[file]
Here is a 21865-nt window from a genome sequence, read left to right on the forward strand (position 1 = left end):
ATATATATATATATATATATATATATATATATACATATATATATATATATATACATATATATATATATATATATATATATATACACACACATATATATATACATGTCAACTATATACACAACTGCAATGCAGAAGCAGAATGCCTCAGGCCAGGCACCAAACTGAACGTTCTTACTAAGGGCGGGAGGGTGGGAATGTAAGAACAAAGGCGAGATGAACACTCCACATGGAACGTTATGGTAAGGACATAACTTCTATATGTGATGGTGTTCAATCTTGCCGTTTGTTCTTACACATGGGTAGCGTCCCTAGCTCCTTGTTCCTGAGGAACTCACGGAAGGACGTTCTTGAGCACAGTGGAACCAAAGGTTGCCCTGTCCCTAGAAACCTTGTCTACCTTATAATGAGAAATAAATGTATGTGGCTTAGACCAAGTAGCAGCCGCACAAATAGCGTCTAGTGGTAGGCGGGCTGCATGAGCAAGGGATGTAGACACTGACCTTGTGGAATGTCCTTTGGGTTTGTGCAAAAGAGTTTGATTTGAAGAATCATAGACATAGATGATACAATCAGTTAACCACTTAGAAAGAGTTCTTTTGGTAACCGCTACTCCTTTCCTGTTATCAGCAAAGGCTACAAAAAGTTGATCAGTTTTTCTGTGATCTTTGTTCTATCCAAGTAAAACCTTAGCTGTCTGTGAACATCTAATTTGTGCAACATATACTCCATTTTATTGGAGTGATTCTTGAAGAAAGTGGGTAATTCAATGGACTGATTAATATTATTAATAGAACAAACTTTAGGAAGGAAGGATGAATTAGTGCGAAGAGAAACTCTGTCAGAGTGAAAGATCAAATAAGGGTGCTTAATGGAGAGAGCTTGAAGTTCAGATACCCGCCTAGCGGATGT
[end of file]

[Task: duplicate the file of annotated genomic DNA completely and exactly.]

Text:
Here is a 21865-nt window from a genome sequence, read left to right on the forward strand (position 1 = left end):
ATATATATATATATATATATATATATATATATACATATATATATATATATATACATATATATATATATATATATATATATATACACACACATATATATATACATGTCAACTATATACACAACTGCAATGCAGAAGCAGAATGCCTCAGGCCAGGCACCAAACTGAACGTTCTTACTAAGGGCGGGAGGGTGGGAATGTAAGAACAAAGGCGAGATGAACACTCCACATGGAACGTTATGGTAAGGACATAACTTCTATATGTGATGGTGTTCAATCTTGCCGTTTGTTCTTACACATGGGTAGCGTCCCTAGCTCCTTGTTCCTGAGGAACTCACGGAAGGACGTTCTTGAGCACAGTGGAACCAAAGGTTGCCCTGTCCCTAGAAACCTTGTCTACCTTATAATGAGAAATAAATGTATGTGGCTTAGACCAAGTAGCAGCCGCACAAATAGCGTCTAGTGGTAGGCGGGCTGCATGAGCAAGGGATGTAGACACTGACCTTGTGGAATGTCCTTTGGGTTTGTGCAAAAGAGTTTGATTTGAAGAATCATAGACATAGATGATACAATCAGTTAACCACTTAGAAAGAGTTCTTTTGGTAACCGCTACTCCTTTCCTGTTATCAGCAAAGGCTACAAAAAGTTGATCAGTTTTTCTGTGATCTTTGTTCTATCCAAGTAAAACCTTAGCTGTCTGTGAACATCTAATTTGTGCAACATATACTCCATTTTATTGGAGTGATTCTTGAAGAAAGTGGGTAATTCAATGGACTGATTAATATTATTAATAGAACAAACTTTAGGAAGGAAGGATGAATTAGTGCGAAGAGAAACTCTGTCAGAGTGAAAGATCAAATAAGGGTGCTTAATGGAGAGAGCTTGAAGTTCAGATACCCGCCTAGCGGATGT